Luxury goods made from leather are often not a product of the meat industry, but instead sourced directly from young calves.

If we must continue to use leather, there are processes for better recycling and manufacturing practices through cleaner technologies. Luckily, novel techniques are addressing adverse environmental hazards cause by leather production.

Reducing Water Usage:

As more tanneries are being constructed within pipeline distance to the ocean, the prospective to use desalinated water seems promising. Tanning requires immense amounts of freshwater. As a result, large amounts of wastewater need to be managed. One option is to utilize reed beds around tanneries to filter wastewater before it enters municipal sewage or potable water systems. Think of this as a manmade marshland. The root systems of marsh plants create a biofiltration layer that aids to rid wastewater of harmful petrochemicals.

Factories can integrate marsh species as a means of cleaning wastewater from harmful petrochemicals.

Reduction of Chromium Uptake

1–3% of the population is allergic to the main tannery ingredient — toxic chromium.

The amount of chromium present in leather depends on the environmental conditions in which it is stored, higher humidity causes higher concentration levels (Mathiason, F, Lidén, C, & Hedberg, Y 2015). There are new methods to stabilize leather using nanocomposite assisted chrome tanning. This method enhances chrome uptake and reduces the amount of chromium in wastewater concentration (Liu, M, Ma, J, Lyu, B, Gao, D, & Zhang, J 2016). Furthermore, by reusing wastes, anaerobic degradation processes can reduce biogas and methane release from factories. Basically, tanneries can opt into using readily degradable materials with their leather substrates. (Priebe, G, Kipper, E, Gusmão, A, Marcilio, N, & Gutterres, M 2016).

Dehairing with Fish Waste

Dehairing is an important part of the leather tanning process, but is also one of the most toxic, producing large amounts of organic hazardous waste. (Saranya, R, Prasanna, R, Jayapriya, J, Aravindhan, R, & Tamil Selvi, A 2016). Dehairing skins is typically done using lime-sulphide. Remarkably, fish waste can completely remove hair from the skin matrix in place of a chemical. This creates a much more eco-friendly solution by creating a significantly lower pollution load.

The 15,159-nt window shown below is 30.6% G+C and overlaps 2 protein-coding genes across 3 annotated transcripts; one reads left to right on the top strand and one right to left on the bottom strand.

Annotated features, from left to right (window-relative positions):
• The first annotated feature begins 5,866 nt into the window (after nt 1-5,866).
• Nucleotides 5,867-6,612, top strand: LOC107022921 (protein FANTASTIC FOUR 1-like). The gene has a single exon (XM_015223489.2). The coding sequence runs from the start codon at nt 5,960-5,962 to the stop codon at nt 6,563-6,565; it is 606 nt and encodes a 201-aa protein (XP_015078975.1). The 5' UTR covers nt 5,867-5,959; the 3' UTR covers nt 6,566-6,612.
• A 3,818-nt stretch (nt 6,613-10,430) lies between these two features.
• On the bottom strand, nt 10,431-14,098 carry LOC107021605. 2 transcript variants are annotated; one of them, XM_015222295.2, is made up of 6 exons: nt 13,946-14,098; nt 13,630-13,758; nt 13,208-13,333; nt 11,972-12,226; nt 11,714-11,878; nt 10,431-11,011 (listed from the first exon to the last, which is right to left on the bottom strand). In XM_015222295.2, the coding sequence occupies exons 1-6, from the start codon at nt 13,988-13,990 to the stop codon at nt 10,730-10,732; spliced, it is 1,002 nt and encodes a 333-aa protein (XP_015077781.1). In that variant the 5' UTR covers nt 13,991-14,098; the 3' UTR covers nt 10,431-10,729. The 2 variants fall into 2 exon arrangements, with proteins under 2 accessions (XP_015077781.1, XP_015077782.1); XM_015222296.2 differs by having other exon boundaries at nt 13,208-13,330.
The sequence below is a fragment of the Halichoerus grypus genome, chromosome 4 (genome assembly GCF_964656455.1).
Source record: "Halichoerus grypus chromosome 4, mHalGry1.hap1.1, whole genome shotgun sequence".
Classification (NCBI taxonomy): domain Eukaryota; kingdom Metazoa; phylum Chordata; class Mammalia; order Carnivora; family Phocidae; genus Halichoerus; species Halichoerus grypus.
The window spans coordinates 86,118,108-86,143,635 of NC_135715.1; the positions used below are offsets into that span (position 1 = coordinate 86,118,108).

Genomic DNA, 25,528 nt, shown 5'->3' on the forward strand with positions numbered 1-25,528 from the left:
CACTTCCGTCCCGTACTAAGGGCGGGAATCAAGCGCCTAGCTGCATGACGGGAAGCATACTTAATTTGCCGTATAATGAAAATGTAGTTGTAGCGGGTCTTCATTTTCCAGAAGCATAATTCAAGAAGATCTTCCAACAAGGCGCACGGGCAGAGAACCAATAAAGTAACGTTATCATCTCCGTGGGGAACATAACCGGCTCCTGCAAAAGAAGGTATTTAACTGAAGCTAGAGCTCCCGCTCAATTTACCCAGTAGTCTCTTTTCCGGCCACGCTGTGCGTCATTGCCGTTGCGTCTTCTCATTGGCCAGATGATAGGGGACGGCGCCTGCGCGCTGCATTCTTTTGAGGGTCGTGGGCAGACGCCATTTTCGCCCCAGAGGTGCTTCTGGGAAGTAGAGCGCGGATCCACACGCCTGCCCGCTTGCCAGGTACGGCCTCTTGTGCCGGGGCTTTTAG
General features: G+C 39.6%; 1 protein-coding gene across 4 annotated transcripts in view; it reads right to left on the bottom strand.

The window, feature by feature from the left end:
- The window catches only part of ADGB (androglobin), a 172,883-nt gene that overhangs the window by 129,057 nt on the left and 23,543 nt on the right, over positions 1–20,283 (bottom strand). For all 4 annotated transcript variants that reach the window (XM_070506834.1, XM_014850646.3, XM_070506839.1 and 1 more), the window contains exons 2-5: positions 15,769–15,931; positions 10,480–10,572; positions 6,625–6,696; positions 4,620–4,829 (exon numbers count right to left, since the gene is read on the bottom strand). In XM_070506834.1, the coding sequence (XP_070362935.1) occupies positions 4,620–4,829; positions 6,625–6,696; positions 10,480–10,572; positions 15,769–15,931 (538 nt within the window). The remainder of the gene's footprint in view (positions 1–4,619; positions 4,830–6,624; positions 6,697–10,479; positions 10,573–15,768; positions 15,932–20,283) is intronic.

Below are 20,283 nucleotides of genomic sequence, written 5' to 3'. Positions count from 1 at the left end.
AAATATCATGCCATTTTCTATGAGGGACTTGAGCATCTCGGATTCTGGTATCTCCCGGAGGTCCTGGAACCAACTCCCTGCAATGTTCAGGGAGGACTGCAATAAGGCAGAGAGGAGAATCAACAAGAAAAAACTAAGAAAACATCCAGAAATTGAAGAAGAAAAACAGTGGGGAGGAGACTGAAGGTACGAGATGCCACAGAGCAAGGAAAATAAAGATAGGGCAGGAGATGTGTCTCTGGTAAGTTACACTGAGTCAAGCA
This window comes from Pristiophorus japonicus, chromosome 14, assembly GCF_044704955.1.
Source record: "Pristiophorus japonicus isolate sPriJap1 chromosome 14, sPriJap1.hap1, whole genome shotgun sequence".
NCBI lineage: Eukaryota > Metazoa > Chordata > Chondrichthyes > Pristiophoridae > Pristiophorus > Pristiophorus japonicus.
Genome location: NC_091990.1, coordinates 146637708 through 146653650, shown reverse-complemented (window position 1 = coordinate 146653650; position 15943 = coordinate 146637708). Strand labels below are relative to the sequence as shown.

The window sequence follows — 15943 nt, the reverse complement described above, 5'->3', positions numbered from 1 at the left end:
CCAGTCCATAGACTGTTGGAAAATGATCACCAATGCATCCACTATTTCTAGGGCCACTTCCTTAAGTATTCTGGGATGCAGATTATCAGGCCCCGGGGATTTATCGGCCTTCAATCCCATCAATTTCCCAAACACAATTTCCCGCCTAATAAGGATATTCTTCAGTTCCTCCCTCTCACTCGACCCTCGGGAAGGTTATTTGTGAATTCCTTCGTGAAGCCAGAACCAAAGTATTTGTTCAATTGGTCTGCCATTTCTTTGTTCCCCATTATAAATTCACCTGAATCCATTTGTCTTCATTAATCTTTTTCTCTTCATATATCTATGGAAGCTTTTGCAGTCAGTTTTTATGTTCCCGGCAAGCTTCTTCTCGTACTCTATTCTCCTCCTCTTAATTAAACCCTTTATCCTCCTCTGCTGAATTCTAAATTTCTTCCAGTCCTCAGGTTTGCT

Novel fabrication techniques and biotechnology can answer our never ending consumption needs.

Animal Cell Culture — Growing Leather

You might have heard of Lab Grown Meat, but what about lab grown leather? The biofabrication of animal skin is here. By growing collagen from living cells, companies like Modern Meadow can grow leather without harming any animals. Imagine being able to produce leather in exact dimensions, textures, and colors. This will be an amazing feat for animals, for people, for the environment, and for fashion. Imagine if you could customize your leather to have the suppleness of calf skin, the color of snakeskin, and the quills of ostrich leather. Leather material techniques will be confined only by our imagination.

Companies like Modern Meadow are pioneering lab grown leather (Photo courtesy of modernmeadow.com).

Pineapple Leather — A Byproduct of Pineapple “Meat”

More often than not, pleather goods are no better than leather goods with regards to their durability and toxic derivation. Remarkably mimicking leather like texture, Pineapple Leather Piñatex™ comes from pineapple leaf fibers. The leather stems as a byproduct of pineapple production. It is breathable, durable, and pretty too. Plant based industries like this are creating new opportunities for sustainable methods of agriculture that work in tandem with the land. Pinatex™ claims to use chemicals that are not harmful to the environment, and the company pledges to eventually make all their products biodegradable.

Synthetic bioderived leathers are definitely a step in the right direction. It almost seems like a nobrainer. These materials are both sustainable and fashionable.

Pineapple leather by Piñatex™ looks like the real thing.

There is one last option to consider— to purchase engineered, or synthetic materials currently on the market.

Some might argue that the manufacture of synthetic fabrics can also be environmentally damaging. That is true for many petroleum derived products. But it just takes smart, conscious consumerism to really weigh in on the impact of your purchase. For example, if you travel with a Patagonia jacket that can be worn in many different climates, folded into your backpack, and last a decade, perhaps the decision is more conscious than leather jacket not seasoned for all conditions.

Analyze your garment before purchasing:

  • Take a deeper dive into the company from whom you are purchasing; do they value their workers, use safe materials, compliance etc.?
  • Inspect the material? Is it sturdy, or cheap?
  • Forget about cost for a second— ask yourself is the cost of this item due to branding only, or is it truly utilitarian and constructed from durable materials ?
  • Will this garment last the test of time with regards to its style, strength, and durability?

We so often purchase on impulse and the SALE signs that permeate our consumer mindset. Truly think about your purchase; about where it comes from, who makes it, how and why it is made, and will it last. This will have a lasting impact on your wallet, on your closet space, and on the environment.